Yom-Tov, Elad. Crowdsourced health. How what you do on the Internet will improve medicine. Cambridge, MA: MIT Press, 2016. xxviii, [8], 144 p. ISBN 978-0-262-03450-0. $24.95/18.95.

Unless your physician is very much old school, you are likely, these days, to find that he or she welcomes the fact that you search the health-related sites on the Internet before setting up an appointment. No general practitioner can be expert in every area of medicine and the information that the patient brings to the appointment can help in the diagnosis of the problem. The result of the availability of health information on the Internet has led to millions of searches every day by people concerned about their health. Too often, of course, they are inadequately prepared for the scientific research sites or for those intended for medical practitioners, but, if they restrict their searches to those sites intended for patients, as well as those run by patients as self-help sites, the results can be extremely useful.

Yom-Tov's subject is not exactly this: he is interested in searching for health information, but from the perspective of mining the data generated by those searches for the further benefit of medical research. To take a simple example: persons at risk of stroke are prescribed blood-thinning drugs, of which the most common and the longest used is warfarin, and the effects and control of warfarin are well researched. However, a new set of drugs, known as 'new oral anti-coagulants', is now available, but there is relatively little information available on how they interact with other drugs a patient may be taking. This is where data-mining the patient sites can be of help, since people will report their experiences of these drugs, including the side effects experienced and their interaction with other drugs.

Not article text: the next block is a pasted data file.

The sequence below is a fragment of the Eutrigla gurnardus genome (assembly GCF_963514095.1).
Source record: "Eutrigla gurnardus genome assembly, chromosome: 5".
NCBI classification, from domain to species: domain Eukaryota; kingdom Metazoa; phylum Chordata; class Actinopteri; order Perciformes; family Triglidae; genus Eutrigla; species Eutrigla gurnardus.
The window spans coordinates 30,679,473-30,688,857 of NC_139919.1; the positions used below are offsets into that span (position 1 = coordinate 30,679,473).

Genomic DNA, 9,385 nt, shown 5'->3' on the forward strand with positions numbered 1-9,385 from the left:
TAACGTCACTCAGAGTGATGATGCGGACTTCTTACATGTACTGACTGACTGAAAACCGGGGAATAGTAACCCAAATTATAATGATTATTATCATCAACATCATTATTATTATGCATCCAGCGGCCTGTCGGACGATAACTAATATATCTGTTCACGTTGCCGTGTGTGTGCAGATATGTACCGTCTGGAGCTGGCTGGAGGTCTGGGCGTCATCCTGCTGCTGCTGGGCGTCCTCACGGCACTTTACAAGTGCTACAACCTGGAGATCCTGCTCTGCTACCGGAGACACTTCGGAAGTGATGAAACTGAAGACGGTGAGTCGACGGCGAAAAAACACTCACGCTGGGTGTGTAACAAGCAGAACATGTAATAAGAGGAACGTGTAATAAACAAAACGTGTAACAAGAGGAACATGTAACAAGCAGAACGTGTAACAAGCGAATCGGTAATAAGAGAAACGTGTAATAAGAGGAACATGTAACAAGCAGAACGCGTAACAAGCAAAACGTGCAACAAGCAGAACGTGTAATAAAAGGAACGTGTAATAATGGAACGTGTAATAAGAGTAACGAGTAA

Of course, before a drug is released for use it undergoes massive testing with, often, thousands of patients. Even big trials, however, cannot encompass all the possibilities of side effects or drug interactions that may exist once the drug is on the market. Data mining health information sites offers pharmaceutical companies a very cost-effective way of gathering information. And, of course, use of the sites, helps the patient directly by revealing that the experienced side effect is well known, or at least shared by others, or that there is no known adverse interaction with another drug.

To illustrate the significance of Internet data, Yom-Tov mentions the site, which today 'serves more than 200,000 patients suffering from 1,500 diseases'. Particularly, the site was set up to serve patients with ALS (Amyotrophic Lateral Sclerosis): one study showed that, by comparing patients who used a lithium carbonate supplement with those who did not, the results of a small clinical test of the supplement were shown to be false.

This points to a different way of doing medical research, or, rather, a supplementary way, which is the author's main message. There is, of course, the problem of patient privacy to be dealt with, but users of sites often use pseudonyms and search data can be anonymised (although the experience of AOL in 2006 presents a warning). Yom-Tov comments:

I anticipate that if we can achieve an appropriate balance between privacy and ethics, on the one hand, and usefulness, on the other, more and more Internet data will become available to the research community. This availability will make it easier to collect the data and will help health experts to gain insights from them.

An appendix tells those researchers how to get access to the data by using, for example, the Yahoo Answers API, which allows one to query the site. In sum, this is a very interesting little book, with useful notes and a good index, it will be of interest to many Internet researchers, as well as to the medical research community.

Professor T.D. Wilson
Publisher/Editor in Chief
Information Research
August, 2016